Pain Assessment

PQRSTU Mnemonic

The PQRSTU mnemonic is a multidimensional pain assessment tool that is commonly used in practice to evaluate several components of pain beyond just intensity (see Table 3). It is used when first assessing a client’s report of pain on initial assessment. It is generally used for adolescents and adults, but you may be able to simplify some of the questions for younger children, possibly age five and up. For example, you might use the word “hurt” or “owwie.”

The order of questions you ask will depend on the client’s responses and also on priority. What do you need to know first? When a client first reports pain, you will usually ask about the region (where it is located) and the intensity. Pay attention to responses that appear not to align. For example, if a client responds to the question about the quantity of pain by saying “the pain isn’t too bad,” but then rates the severity of their pain as being 8/10, you should probe further in a non-confrontational manner. You might say, “I noticed you rated your pain fairly high, at 8/10, but you said it isn’t too bad. Can you tell me more about that?”

The PQRSTU mnemonic is similar to the McCaffrey Initial Pain Assessment Tool, which assesses the various components of pain beyond intensity (e.g., location, quality) as well as how the client expresses their pain and how pain affects them (e.g., sleep, emotions) (McCaffery & Pasero, 1999). Here is a link to the McCaffrey Initial Pain Assessment Tool: https://nida.nih.gov/sites/default/files/McCaffreyInitialPainAssessmentTool.pdf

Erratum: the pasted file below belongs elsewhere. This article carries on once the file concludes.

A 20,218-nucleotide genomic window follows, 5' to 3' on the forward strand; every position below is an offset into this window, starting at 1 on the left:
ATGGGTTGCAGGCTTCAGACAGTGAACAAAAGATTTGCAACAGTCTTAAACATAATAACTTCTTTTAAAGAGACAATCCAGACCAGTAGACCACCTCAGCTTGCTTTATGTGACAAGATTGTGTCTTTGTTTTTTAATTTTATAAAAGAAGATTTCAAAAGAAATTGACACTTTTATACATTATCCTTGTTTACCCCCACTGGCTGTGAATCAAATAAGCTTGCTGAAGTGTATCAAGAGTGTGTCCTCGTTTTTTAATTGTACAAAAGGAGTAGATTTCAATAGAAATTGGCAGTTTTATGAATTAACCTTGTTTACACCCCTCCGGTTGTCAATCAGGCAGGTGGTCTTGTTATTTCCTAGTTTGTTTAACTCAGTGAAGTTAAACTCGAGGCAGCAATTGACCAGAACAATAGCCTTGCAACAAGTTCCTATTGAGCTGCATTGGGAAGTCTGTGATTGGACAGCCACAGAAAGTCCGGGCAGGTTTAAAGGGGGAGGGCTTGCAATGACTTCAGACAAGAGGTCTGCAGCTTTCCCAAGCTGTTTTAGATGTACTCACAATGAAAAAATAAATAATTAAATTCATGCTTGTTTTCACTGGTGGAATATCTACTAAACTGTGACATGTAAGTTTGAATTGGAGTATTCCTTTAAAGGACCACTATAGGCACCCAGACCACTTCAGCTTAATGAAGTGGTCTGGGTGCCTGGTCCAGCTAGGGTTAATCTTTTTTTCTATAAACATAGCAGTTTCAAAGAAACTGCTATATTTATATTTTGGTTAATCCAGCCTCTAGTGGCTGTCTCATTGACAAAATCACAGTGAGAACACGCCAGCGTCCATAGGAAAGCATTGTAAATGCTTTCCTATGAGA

Table 3: PQRSTU mnemonic (Adapted from https://ecampusontario.pressbooks.pub/healthassessment/)

 

PQRSTU

 

Questions Related to Pain

 

Provocative

Palliative

 

What makes your pain worse?

What makes your pain feel better?

 

Quality

 

What does the pain feel like? Note: If the client struggles to answer this question, you can provide suggestions such as “aching,” “stabbing,” “sharp,” “burning.”

 

Quantity

 

How bad is your pain? Note: for example, the client may say “very bad.”

 

Region and Radiation

 

Where do you feel the pain? Can you point to where you feel the pain? Do you feel the pain elsewhere? Does it radiate anywhere?

 

Severity

(used interchangeably with intensity)

 

How would you rate your pain on a scale of 0 to 10, with 0 being no pain and 10 being the worst pain you’ve ever experienced?

 

Timing

 

When did the pain start? What were you doing when the pain started? Where were you when the pain started? Is the pain constant or does it come and go? If the pain is intermittent, when did it last occur? How long does the pain last? Is there a time of day when it is the worst?

 

Treatment

 

Have you taken anything to help relieve the pain? Have you tried any treatments at home for the pain?

 

Understanding

 

What do you think is causing the pain? How has it affected your usual activities or daily life? What concerns do you have about your pain?

Activity: Check Your Understanding

References

McCaffery, M., & Pasero, C. (1999). Pain: clinical manual (2nd ed). Mosby.